Wally WalshWe are pleased to introduce Wally Walsh as part of our team at Kelsall Chiropractic. Wally has now been a bodywork professional more than 17 years, with over 12,000 hours of hands-on experience. He has worked successfully with a diverse population of people, including professional athletes, expecting mothers, ‘weekend warriors’, stressed out office workers, actors, musicians, and children. In June of 2014, he completed a four year training to program to become a Certified Feldenkrais® Practitioner, which has greatly expanded his capacity to help clients move better and feel better. “For many years, I have been fascinated by how bodies move, feel and function​.​ ​On a daily basis, I get the pleasure of witnessing human potential in action as I see clients change, adapt, and expand their ability to thrive.​ I’m truly fortunate to have a career that profoundly affects people in such a positive way”.

Read Wally Walsh’s bio here. To schedule an appointment with Wally, contact us today at (503)-223-8719.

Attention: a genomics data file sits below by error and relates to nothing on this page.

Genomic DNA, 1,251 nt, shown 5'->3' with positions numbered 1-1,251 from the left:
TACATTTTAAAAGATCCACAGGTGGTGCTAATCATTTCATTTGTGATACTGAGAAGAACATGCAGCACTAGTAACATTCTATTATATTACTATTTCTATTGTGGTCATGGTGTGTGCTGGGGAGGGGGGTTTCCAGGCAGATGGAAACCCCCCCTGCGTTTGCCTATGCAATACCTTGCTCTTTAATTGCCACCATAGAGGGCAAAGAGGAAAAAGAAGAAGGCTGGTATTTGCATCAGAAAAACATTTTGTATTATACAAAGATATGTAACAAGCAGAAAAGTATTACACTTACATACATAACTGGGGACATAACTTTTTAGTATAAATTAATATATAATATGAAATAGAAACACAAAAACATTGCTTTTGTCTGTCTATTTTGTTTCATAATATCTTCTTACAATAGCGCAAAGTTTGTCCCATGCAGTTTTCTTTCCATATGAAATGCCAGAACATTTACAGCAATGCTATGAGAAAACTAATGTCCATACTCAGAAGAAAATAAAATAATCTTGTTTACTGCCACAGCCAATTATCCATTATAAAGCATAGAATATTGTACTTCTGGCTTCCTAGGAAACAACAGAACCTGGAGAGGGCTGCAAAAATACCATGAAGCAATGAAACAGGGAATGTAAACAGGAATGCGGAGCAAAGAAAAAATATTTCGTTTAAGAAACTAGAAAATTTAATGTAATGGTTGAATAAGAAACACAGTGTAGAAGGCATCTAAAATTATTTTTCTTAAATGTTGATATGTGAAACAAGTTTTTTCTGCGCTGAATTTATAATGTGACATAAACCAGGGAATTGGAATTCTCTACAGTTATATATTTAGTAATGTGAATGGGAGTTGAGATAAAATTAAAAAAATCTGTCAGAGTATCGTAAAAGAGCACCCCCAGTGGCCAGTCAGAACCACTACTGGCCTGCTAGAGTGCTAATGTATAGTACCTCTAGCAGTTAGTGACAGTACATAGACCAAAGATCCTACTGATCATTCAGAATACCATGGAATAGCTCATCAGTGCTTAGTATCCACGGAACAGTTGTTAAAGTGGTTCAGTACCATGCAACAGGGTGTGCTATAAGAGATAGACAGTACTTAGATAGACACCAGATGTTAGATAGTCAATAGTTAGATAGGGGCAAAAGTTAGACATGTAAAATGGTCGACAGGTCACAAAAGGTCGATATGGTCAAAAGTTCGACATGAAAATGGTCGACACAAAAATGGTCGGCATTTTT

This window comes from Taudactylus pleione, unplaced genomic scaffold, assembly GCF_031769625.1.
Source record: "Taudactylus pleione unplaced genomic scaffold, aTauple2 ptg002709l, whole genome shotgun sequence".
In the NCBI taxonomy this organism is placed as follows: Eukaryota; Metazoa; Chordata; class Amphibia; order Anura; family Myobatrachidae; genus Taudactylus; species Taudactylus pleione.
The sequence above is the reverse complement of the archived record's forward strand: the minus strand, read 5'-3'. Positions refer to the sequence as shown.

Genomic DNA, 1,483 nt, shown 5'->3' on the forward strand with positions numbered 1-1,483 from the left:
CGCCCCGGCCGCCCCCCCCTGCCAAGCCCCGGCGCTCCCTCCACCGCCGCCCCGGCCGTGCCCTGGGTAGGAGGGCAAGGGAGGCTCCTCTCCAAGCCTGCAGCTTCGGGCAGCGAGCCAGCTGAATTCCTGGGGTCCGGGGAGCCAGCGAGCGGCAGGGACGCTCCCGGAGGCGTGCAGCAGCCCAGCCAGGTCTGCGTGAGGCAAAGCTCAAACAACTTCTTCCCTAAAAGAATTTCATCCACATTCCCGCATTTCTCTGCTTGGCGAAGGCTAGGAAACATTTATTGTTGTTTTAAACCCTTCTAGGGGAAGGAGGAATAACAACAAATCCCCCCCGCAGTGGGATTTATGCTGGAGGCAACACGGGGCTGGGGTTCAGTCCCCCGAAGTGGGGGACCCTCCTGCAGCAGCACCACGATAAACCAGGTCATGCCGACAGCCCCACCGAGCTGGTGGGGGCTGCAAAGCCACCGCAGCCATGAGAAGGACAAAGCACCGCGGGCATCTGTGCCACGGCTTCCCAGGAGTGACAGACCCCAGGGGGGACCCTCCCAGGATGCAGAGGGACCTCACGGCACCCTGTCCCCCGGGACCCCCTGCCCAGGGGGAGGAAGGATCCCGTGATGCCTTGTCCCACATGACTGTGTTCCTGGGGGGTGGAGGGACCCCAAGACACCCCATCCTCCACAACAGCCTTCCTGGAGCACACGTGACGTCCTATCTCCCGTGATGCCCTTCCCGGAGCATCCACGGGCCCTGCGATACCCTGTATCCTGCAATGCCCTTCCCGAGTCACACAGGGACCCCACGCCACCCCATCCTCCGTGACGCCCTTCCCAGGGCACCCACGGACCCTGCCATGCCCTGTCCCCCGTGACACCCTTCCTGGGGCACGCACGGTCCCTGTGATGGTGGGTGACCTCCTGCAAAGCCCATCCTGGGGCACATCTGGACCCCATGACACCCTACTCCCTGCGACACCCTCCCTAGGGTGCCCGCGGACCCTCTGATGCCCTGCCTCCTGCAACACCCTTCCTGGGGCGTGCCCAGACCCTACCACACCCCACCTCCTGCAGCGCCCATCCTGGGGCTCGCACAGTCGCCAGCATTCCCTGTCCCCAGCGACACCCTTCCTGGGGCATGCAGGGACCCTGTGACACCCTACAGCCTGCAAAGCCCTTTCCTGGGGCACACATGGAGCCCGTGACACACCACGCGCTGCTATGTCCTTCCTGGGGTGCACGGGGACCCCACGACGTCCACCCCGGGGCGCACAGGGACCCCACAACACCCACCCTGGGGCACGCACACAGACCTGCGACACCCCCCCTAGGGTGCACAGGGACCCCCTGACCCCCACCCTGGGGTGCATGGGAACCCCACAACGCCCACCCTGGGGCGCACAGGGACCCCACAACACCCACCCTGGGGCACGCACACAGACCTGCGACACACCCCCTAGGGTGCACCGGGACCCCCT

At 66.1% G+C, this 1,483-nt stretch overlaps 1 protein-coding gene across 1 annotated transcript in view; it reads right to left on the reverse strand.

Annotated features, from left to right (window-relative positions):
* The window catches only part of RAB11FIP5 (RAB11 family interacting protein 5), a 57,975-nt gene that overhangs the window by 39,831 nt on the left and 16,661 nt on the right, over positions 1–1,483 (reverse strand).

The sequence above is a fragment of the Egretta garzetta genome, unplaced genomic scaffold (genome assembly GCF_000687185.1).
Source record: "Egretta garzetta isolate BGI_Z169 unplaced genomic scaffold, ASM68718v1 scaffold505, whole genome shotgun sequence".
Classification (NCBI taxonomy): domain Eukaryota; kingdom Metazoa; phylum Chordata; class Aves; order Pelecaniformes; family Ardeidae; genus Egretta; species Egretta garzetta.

How Strength Training and Chiropractic Work Together

If you’re looking to create a stronger, more flexible, healthier body in the new year, consider a combination of strength training and chiropractic care that addresses every aspect of your musculoskeletal system. Many individuals who are training for strength also enlist the help of a trained chiropractic professional. These two approaches can go hand-in-hand to reinforce whole-body wellness and lessen the risk of traumatic injury.

While it’s important to develop muscle during strength training, you can’t forget to take care of your nervous system too. This is where chiropractic care comes in: working on the nerves that cause muscle contractions will allow your body to make optimal use of its workout.

In addition to helping these nerves reach their maximum potential, chiropractic treatment also helps bones and muscles align in the best possible way to increase their function. Straining to lift weights with improperly-aligned vertebrate or joints is a sure path to serious injury. Not only is this a painful risk, it’s also a counterproductive one. Muscles do not contract and tense properly over misaligned joints, which leads to an inefficient workout and overall loss of strength in the area. It’s better to stop the problem before it starts by making sure that your friendly neighborhood chiropractor has given you a clean bill of health before you hit the weight room.